Under the peace negotiated in Geneva soon after, the French were to cease hostilities and withdraw to the south of the country for two years, at which time national elections would take place uniting the country under one government.
With about 80% support, Ho Chi Minh — a founding member of the French Communist Party who attended the Versailles Conference in 1919 arguing for Vietnamese independence — was destined to become the elected leader of Vietnam in the July 1956 elections.
He never did, because the elections were never held. The US created a new country called South Vietnam and stepped into the breach vacated by the French. The war against the Vietminh (who in 1960 re-formed as the Front for the Liberation of South Vietnam, or NLF) would continue for the next 20 years, until Saigon fell on April 30, 1975.
The US sent 500,000 troops to Vietnam. They also set up a series of puppet regimes led firstly by Ngo Dinh Diem, who was succeeded by Nguyen Cao Ky when Diem was murdered in a US-backed coup. After Ky fell from favour he was replaced by Nguyen Van Thieu.
What they all had in common was control of the opium trade in which the US was also complicit. The South Vietnamese air force ferried opium from Laos to Saigon and competed with the country’s army, navy, customs officials, politicians and the national police for a share of the trade. The CIA airline Air America that was also used to transport opium to the region’s heroin refineries was known as Air Opium.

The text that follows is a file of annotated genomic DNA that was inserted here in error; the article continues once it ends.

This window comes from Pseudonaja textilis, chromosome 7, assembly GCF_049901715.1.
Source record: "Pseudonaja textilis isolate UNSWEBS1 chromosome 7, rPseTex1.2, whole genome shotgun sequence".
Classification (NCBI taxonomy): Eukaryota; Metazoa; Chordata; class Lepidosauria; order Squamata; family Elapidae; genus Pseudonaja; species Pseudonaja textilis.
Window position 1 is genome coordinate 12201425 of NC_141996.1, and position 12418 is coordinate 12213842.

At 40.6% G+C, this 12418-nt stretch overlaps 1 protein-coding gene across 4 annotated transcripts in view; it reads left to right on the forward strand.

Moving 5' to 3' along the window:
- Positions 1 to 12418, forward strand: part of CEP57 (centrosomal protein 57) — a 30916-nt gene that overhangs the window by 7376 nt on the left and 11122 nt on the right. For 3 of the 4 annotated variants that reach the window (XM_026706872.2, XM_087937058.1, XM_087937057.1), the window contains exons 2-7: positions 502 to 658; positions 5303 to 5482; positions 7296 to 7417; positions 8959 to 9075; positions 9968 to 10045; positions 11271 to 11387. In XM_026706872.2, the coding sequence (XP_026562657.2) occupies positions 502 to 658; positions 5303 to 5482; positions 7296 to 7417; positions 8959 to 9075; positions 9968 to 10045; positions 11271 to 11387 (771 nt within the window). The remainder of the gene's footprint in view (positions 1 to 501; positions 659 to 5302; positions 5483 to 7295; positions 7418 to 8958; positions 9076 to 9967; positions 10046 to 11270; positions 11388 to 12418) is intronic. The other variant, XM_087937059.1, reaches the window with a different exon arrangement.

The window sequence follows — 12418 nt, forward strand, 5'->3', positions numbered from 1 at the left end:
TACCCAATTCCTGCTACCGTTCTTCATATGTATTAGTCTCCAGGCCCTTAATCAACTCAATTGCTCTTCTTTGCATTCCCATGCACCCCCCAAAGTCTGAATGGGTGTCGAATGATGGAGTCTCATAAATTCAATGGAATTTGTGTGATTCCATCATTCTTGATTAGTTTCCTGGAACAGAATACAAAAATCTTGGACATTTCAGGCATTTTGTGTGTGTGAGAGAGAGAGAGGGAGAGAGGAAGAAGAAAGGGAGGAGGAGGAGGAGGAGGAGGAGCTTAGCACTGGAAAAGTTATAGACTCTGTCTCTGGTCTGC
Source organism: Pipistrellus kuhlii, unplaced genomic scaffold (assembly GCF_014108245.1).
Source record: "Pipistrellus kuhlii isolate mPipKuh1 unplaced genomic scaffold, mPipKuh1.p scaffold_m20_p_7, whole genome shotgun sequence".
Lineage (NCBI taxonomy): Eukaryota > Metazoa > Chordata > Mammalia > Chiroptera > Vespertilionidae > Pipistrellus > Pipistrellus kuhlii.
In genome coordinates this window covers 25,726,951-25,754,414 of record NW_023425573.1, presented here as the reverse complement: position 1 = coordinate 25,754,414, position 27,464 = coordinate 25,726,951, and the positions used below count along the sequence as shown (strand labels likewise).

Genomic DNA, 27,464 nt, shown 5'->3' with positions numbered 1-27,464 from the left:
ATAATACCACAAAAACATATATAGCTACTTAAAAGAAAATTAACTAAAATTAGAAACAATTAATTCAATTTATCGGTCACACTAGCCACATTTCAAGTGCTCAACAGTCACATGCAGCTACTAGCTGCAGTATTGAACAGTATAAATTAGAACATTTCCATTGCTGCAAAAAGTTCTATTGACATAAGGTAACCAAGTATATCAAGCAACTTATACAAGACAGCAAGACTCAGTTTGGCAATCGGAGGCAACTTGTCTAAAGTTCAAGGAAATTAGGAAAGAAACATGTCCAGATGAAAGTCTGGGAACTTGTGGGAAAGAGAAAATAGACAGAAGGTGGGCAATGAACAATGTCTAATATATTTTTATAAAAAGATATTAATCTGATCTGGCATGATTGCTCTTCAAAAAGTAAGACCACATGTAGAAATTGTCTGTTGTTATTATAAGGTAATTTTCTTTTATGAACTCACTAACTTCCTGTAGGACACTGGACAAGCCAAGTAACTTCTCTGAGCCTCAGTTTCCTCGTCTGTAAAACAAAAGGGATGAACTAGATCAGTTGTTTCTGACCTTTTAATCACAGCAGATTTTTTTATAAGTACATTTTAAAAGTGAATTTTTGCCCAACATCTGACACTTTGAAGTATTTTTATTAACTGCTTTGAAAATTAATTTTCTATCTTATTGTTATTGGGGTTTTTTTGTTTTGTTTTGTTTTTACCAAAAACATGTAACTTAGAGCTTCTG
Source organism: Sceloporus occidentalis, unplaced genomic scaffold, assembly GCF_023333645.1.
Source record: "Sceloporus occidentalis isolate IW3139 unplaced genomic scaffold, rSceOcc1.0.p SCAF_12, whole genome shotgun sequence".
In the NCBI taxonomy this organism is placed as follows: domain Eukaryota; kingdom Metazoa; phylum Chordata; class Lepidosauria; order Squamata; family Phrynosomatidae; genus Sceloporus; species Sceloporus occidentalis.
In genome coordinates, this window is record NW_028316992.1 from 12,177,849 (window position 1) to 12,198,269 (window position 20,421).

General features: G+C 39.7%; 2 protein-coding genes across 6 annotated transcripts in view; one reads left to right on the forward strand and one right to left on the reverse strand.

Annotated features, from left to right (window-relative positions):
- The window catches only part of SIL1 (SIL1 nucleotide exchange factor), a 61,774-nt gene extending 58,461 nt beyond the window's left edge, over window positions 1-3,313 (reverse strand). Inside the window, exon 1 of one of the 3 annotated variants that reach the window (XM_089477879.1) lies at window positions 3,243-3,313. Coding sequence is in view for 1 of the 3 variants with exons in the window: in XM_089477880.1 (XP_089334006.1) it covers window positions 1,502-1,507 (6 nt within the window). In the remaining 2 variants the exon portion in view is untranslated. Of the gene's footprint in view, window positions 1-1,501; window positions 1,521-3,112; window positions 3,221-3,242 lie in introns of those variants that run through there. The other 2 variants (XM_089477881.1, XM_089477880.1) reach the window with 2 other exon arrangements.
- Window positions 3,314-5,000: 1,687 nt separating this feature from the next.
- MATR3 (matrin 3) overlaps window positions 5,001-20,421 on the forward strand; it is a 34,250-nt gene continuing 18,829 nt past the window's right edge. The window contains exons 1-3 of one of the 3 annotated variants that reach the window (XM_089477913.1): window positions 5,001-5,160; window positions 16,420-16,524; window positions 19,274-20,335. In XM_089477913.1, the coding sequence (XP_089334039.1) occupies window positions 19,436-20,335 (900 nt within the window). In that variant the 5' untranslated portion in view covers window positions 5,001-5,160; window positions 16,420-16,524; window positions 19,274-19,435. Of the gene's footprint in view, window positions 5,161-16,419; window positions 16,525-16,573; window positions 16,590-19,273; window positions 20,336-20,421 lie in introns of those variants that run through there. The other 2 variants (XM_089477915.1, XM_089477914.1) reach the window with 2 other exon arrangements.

From late 1969, Hong Kong chemists associated with the Chiu Chua syndicate began refining opium into No.4 heroin — up to 99% pure — in the Golden Triangle, an area encompassing the hills of eastern Burma, the mountain crests of Thailand and the high plateaus of northern Laos. Like opium, it soon found its way to US troops. Within 18 months, it was estimated that between 10% and 15% of them were using it. Later estimates went as high as 34%.
These troops took the habit back home with them, and some of them became involved in the trade.
At this point, the US addict population had risen to 500,000 and Australia was seeing the start of its own heroin problem.
By the time the war was over, Vietnam was in ruins and Golden Triangle heroin was being exported around the world.
It was from here that Australia imported its heroin. It did so with the considerable help of the Sydney-based Nugan Hand Bank, an institution established by two men who were not bankers but did employ several high ranking ex-US military personnel, and the ex-director and ex-deputy director of the CIA, whose banking experience was also non-existent.
[This is the second of a three-part series about how two wars contributed to the international drug trade and how the Sydney-based Nugan Hand Bank, staffed by the former director and deputy director of the CIA, helped finance the trade. Read part one here. Read part three here.]